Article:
The Beauty Of a Bee-Friendly Garden!
Our bee-friendly flower beds and gardens in the school can provide nature with a home right in the heart of Camden! At Eleanor Palmer we grow plants we can eat and enjoy such as herbs, fruit, vegetables, and edible flowers! The bees love the flowers on these as much as we do! You will see herbs such as sage, thyme, rosemary, and lavender growing. We grow a wide variety of wildflowers, some of which are night scented. These help provide food for night flying moths too, which are now also endangered.
We do not use any chemicals on our plants. Instead, we improve the soil by using our own compost we make at the school. Our compost comes from the school’s garden waste, weeds, and fruit peel; all things that would have otherwise gone to landfill. Children at Eleanor Palmer mainly grow our own plants from seeds and cuttings. This not only keeps down costs but also helps to lessen our damage to the environment. Some of the big, bright flowering bedding plants you see in the shops, often use lots of water, compost and chemicals to get them to grow quickly and cheaply. But bees and butterflies can find their unnaturally complicated flowers difficult to get their pollen and nectar from.
As well as our flower borders, we have an allotment garden with 6 raised growing beds. The children grow a wide variety of fruit and vegetables over the growing season. We always ensure that there are wildflowers and companion plants in the vegetable borders too to draw in the pollinators.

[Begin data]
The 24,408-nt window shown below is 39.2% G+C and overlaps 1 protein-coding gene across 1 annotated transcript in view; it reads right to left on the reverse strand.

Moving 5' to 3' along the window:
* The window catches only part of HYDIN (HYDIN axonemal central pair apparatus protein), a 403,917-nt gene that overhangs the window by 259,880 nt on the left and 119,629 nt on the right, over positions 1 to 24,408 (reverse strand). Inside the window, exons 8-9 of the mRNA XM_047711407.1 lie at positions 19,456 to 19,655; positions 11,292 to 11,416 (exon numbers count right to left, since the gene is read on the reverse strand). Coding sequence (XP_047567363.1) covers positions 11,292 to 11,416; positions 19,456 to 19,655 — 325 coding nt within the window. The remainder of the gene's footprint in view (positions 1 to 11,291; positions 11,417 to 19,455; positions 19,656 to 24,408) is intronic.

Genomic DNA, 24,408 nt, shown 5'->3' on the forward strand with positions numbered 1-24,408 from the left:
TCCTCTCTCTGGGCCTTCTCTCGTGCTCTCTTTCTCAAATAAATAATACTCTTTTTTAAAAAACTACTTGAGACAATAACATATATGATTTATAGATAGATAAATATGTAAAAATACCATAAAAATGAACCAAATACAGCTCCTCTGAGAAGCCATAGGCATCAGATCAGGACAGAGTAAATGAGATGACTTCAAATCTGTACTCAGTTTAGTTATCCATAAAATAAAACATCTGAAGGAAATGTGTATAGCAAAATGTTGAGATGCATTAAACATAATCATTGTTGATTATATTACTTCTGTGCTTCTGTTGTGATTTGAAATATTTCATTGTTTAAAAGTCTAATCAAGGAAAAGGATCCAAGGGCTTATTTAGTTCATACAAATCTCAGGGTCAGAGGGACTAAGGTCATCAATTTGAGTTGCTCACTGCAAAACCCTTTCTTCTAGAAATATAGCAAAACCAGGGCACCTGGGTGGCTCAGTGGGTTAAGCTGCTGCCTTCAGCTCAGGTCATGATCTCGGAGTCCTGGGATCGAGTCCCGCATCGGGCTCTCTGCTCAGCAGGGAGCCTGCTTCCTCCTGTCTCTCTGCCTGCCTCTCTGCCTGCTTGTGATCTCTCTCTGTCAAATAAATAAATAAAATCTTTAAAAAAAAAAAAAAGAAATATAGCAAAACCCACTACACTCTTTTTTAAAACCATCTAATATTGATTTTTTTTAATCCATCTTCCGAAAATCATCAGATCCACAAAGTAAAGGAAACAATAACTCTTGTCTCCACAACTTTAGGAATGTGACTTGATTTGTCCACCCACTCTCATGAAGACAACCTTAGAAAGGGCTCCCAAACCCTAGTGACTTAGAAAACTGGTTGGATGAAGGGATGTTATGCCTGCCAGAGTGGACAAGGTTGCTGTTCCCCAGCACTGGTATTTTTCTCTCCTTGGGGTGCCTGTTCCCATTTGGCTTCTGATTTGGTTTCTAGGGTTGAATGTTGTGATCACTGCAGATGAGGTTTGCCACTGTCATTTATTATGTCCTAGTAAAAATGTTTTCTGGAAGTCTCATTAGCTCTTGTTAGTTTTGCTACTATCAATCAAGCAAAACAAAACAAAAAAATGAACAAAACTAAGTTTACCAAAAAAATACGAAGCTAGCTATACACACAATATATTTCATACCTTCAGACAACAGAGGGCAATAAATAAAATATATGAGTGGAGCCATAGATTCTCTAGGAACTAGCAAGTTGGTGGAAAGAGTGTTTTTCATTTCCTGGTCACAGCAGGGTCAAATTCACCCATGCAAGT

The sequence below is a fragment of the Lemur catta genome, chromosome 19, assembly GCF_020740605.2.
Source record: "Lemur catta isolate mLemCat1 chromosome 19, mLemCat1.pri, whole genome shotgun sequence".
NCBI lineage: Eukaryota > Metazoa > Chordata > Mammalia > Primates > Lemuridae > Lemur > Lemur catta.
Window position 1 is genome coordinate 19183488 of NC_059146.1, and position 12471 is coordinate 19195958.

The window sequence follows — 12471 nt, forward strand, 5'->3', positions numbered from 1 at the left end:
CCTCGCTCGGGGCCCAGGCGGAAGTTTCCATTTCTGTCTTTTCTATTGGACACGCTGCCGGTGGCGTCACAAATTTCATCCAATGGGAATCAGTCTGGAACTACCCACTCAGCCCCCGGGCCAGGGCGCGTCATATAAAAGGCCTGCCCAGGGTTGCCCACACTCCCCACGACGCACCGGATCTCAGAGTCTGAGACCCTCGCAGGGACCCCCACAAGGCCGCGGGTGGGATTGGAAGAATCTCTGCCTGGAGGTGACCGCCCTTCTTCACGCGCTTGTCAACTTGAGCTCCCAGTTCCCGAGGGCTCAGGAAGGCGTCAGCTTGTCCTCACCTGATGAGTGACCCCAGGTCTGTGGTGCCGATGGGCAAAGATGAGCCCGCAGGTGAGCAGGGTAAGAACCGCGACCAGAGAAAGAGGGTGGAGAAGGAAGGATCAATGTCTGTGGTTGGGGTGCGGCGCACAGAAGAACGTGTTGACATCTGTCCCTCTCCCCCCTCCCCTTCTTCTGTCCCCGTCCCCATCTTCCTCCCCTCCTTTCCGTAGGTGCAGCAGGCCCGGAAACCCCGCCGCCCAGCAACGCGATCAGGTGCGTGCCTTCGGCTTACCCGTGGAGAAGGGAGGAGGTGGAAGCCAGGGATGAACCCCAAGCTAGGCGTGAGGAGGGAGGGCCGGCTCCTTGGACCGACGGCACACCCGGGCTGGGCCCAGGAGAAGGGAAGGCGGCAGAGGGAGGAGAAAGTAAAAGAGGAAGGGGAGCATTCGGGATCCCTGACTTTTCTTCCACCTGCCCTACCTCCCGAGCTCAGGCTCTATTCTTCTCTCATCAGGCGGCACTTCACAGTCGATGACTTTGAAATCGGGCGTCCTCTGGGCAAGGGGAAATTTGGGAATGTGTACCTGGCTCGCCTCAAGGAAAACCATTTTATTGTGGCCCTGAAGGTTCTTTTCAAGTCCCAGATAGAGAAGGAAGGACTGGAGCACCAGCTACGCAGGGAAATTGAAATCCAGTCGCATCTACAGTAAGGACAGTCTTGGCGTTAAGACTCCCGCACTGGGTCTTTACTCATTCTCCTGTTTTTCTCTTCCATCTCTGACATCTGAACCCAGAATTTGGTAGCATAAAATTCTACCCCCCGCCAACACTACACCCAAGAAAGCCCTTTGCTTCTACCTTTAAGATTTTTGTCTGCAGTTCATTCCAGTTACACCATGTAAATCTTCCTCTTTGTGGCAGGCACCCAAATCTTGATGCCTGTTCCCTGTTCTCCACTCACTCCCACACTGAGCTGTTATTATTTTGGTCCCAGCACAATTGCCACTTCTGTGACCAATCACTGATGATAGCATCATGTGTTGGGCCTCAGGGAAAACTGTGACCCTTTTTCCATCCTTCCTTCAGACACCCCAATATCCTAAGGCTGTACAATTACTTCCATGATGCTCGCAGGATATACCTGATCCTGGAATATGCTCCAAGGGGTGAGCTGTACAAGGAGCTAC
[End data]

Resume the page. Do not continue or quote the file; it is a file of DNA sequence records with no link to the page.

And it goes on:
Pre-pandemic we put in a bid to create a wildlife area and compost bays at Eleanor Palmer. We won the award and then everything came to a halt as we went into lockdown. But the project came back to life as the children returned, and last Summer we completed our Wildlife Garden Corridor!
The overgrown area at the back of the music room was cleared and we built 3 new composting bays and a bin for collecting all the leaves around the school to create leaf mould for our soil. We regenerated this neglected area of the playground to provide food and protection for wildlife and to support urban biodiversity. We hope that improving the habitat will attract pollinators, insects and small mammals – we are already seeing this happening!
We have added beautiful signs for all our growing beds to help everyone identify what is growing. There is a small outside seating area for studying nature and wildlife in the garden, allowing us to create a wonderful “outdoor lab” for observation, identification and monitoring. We hope to use this area of the garden even more over the coming seasons!
Outside school we have a noticeboard to update the community about what we are growing and the latest garden news!